If you were ever a fan of the original G1 Transformers series, you remember the combiners. Groups of five or six robots united by some type of theme (for example, the Constructicons were six construction vehicles or the Aerialbots were five planes) who merge together to form one giant robot. If you were not familiar with the concept, you are now! Since their inception in the 1980s, the combiners have been some of the most popular and iconic Transformers figures and characters. I mean, come on, they're just cool. It's not enough that they're transforming robots, they also unite to form BIG robots! Basing a line around this popular concept was a no-brainer.
The Combiner Wars toyline saw the return of several teams and characters that had fallen by the wayside over the years. Almost all of the familiar combiners from G1 received upgrades here: the Constructicons, the Aerialbots, the Stunticons (cars), the Combaticons (military vehicles plus, strangely, a space shuttle), the Protectobots (emergency vehicles), and the Technobots (weird futuristic shit with little basis in reality) showed up along with several new combiners based on Optimus Prime, Galvatron, and others. Non-combining characters like Megatron, Starscream, and Shockwave put in appearances as well. The line also featured the first "fan-created" combiner, Victorion. Victorion was the result of a series of polls which determined the character's gender (female, making her the first female combiner in the franchise's history), name (this should be obvious), color scheme (red and green), and a host of other things. The line also featured the first American release of the characters in the Breastforce (no, that's not a typo) combiner subgroup, although this was an online exclusive not available at retail.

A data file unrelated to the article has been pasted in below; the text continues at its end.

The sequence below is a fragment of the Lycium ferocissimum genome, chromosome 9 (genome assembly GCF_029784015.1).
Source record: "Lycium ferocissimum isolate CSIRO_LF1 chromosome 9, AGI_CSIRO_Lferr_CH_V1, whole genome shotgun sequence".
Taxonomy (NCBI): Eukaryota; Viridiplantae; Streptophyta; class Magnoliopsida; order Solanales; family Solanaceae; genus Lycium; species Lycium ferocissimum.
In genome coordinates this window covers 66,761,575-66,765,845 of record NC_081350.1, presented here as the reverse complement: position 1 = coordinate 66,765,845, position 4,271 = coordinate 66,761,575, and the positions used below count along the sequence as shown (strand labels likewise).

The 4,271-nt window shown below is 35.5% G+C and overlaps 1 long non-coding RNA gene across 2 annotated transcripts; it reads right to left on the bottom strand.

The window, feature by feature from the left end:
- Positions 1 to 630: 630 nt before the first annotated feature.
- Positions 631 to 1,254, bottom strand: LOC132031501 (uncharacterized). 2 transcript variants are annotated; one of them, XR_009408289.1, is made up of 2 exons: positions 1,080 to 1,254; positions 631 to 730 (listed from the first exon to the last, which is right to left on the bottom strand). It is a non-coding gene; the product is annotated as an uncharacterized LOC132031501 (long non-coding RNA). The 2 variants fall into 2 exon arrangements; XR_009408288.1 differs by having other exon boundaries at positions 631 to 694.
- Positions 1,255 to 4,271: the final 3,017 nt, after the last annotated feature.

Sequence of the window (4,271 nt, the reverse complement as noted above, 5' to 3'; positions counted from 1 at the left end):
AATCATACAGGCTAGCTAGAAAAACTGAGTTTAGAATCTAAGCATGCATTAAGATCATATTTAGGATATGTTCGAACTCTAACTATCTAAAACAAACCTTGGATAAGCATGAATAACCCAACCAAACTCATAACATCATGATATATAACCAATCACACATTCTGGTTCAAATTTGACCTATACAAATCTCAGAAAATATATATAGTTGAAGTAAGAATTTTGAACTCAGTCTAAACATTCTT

Combiner Wars was unique among the Generations lines up to that point in that it was the first of the "nostalgia" lines to get an animated series (if you want to call it that). Previous lines had either comic books or video games backing them up. Hasbro therefore commissioned the Japanese animation studio Tatsunoko to make a cartoon series based around the line. This was...not wise. Comprising 8 5-minute episodes, this series is a mess. It takes place at some unspecified time in the future and does not appear to be connected to any previous continuity. Bizarrely, it also fails to feature the combiners in a way that you would think would be consistent with a series called "Combiner Wars."